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I thank the Deputy for raising this important issue. A huge range of important water services infrastructure is being progressed in Kildare at present with the support of unprecedented Exchequer funding from the national development plan. The investment in such infrastructure has made a key contribution to the economic growth that has benefited every part of Ireland, with Kildare very much to the fore in this regard.

The schedule of new water and sewerage schemes planned and in progress for Kildare under the Department's water services investment programme 2005 to 2007, which was published late last year, provides firm evidence of the Government's determination to safeguard the environment while at the same time providing for new housing, new jobs and all the other requirements of a successful and still growing economy.

The water services investment programme has allocated funding for water and sewerage schemes worth more than €220 million for Kildare, all of which will be put in place as soon as possible. Many towns and villages can look forward to new or upgraded sewerage facilities. Sewerage schemes valued at more than €90 million are under construction or are scheduled to start over the next two years.

The quality of waste water discharged into the River Liffey from the present Leixlip and Osberstown treatment plants is well within the prescribed treatment standards. In this context, it is worth noting that two thirds of all drinking water abstracted from the Liffey is taken at Ballymore Eustace, which is upstream of the two waste water plants. Drinking water abstracted from the Liffey at Leixlip is protected by the high standards of waste water treatment at the Osberstown plant.

The objective of the upper and lower Liffey valley sewerage schemes is to ensure that Kildare County Council can continue to maintain the highest possible standards for waste water discharges to guarantee drinking water standards, while at the same time supporting continuing economic and social development in the county for the foreseeable future.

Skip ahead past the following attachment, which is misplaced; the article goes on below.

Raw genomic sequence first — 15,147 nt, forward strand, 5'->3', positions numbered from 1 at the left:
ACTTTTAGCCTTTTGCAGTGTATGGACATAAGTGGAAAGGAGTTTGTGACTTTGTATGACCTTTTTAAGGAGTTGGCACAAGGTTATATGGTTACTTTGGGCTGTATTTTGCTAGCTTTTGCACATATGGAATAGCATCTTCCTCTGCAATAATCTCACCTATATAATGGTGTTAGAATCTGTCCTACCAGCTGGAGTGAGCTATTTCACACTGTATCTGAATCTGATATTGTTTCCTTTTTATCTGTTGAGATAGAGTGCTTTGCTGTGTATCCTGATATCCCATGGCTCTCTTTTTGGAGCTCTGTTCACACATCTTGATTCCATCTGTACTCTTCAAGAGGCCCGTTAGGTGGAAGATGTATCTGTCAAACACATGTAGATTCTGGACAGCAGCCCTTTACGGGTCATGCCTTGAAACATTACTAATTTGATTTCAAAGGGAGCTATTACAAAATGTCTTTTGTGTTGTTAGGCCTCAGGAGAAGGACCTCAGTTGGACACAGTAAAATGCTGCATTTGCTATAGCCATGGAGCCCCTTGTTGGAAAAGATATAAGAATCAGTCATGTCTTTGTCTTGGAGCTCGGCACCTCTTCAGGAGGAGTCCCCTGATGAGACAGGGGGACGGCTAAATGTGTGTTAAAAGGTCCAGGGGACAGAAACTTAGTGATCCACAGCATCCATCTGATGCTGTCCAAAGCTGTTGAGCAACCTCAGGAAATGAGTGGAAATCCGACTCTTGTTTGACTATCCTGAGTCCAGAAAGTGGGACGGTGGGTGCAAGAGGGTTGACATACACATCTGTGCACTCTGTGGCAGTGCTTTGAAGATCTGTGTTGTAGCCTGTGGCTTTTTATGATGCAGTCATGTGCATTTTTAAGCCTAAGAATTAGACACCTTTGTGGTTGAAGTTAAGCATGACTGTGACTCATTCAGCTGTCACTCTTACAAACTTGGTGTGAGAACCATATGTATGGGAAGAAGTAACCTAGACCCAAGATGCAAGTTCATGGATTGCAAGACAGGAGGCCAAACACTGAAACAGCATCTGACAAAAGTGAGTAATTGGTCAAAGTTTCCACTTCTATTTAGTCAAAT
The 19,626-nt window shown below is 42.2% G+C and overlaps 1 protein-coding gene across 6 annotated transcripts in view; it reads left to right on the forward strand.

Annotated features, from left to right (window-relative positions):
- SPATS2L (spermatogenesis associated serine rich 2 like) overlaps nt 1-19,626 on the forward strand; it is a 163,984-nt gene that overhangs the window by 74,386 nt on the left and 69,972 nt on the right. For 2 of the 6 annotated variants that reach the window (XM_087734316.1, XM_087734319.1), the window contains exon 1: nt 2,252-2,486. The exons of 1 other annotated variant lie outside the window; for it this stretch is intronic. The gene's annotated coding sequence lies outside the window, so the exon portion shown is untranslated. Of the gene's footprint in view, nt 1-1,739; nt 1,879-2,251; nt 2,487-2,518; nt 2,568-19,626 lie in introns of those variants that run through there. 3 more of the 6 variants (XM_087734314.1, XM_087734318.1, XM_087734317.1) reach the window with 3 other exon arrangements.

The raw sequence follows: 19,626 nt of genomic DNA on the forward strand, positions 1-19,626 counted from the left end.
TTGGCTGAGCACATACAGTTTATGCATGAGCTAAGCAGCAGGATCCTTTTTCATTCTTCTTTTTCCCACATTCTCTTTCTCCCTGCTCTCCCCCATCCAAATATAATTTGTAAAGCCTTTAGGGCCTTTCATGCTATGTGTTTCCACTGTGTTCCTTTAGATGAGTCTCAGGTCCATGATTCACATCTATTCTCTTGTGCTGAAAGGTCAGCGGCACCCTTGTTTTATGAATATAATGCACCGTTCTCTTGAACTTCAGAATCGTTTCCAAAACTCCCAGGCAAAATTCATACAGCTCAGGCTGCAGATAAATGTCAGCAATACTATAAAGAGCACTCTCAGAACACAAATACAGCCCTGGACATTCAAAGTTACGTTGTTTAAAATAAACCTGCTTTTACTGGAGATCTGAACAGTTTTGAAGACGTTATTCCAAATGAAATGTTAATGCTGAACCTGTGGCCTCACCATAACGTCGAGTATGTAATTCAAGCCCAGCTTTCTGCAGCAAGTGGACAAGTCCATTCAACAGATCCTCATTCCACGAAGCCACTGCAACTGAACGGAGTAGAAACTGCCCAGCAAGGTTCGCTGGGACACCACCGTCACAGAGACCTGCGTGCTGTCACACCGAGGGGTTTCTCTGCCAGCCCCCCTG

More than €38 million of the planned €220 million investment in water services in Kildare has been committed to the upper and lower Liffey valley sewerage schemes. These major infrastructural undertakings involve a combination of upgraded and extended waste water treatment facilities and sewage collection networks that will serve more than a dozen towns and villages in the Liffey catchment, including Kilcock, Clane, Celbridge, Maynooth, Leixlip, Naas and Newbridge.

I am as anxious as the Deputy to see these schemes reach construction and completion as quickly as possible and my Department is doing everything it can to ensure that this happens. However, the Deputy will appreciate that multi-million euro projects that are funded by the taxpayer must go through detailed planning and development processes to ensure that they meet their intended objectives, that they are designed and constructed in an economical manner and that they produce treated waste water, or drinking water as the case may be, to a standard that meets national and EU requirements.

In May 2005, my Department approved Kildare County Council's proposals to proceed with work on an advance section of the lower Liffey valley scheme at Straffan, which I understand is nearing completion. The council's contract documents for the major elements of this scheme are also under examination in my Department. I expect these to be approved within the next few weeks. Kildare County Council will then be in a position to seek tenders for the scheme which will bring it to the construction stage.

The council's revised preliminary report for the upper Liffey valley sewerage scheme is being assessed by my Department. Here again the council can also expect a decision in the near future. Following this approval the council will be able to proceed with the preparation of contract documents for this scheme.

To sum up, my Department is fully committed to getting these important infrastructural schemes started quickly. To this end, I assure the Deputy we will complete the assessment of both schemes with a minimum of delay with a view to authorising Kildare County Council to advance them to construction as soon as possible.